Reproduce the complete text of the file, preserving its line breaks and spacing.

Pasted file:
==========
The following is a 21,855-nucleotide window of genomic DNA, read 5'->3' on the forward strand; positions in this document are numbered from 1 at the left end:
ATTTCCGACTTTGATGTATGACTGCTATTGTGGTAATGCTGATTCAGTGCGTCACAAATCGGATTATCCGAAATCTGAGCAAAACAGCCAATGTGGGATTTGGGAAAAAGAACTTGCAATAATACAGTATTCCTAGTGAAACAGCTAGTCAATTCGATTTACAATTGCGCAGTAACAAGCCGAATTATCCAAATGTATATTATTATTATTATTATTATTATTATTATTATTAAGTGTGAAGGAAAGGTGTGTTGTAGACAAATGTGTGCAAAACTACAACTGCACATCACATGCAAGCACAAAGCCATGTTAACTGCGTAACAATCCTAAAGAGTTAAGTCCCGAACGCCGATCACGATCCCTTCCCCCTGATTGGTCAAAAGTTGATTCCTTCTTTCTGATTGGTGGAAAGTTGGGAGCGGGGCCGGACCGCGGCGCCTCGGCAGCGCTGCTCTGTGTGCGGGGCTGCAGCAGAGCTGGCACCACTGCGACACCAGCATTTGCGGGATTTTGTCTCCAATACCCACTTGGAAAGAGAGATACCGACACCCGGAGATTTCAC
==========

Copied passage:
The following is a 21,855-nucleotide window of genomic DNA, read 5'->3' on the forward strand; positions in this document are numbered from 1 at the left end:
ATTTCCGACTTTGATGTATGACTGCTATTGTGGTAATGCTGATTCAGTGCGTCACAAATCGGATTATCCGAAATCTGAGCAAAACAGCCAATGTGGGATTTGGGAAAAAGAACTTGCAATAATACAGTATTCCTAGTGAAACAGCTAGTCAATTCGATTTACAATTGCGCAGTAACAAGCCGAATTATCCAAATGTATATTATTATTATTATTATTATTATTATTATTATTAAGTGTGAAGGAAAGGTGTGTTGTAGACAAATGTGTGCAAAACTACAACTGCACATCACATGCAAGCACAAAGCCATGTTAACTGCGTAACAATCCTAAAGAGTTAAGTCCCGAACGCCGATCACGATCCCTTCCCCCTGATTGGTCAAAAGTTGATTCCTTCTTTCTGATTGGTGGAAAGTTGGGAGCGGGGCCGGACCGCGGCGCCTCGGCAGCGCTGCTCTGTGTGCGGGGCTGCAGCAGAGCTGGCACCACTGCGACACCAGCATTTGCGGGATTTTGTCTCCAATACCCACTTGGAAAGAGAGATACCGACACCCGGAGATTTCAC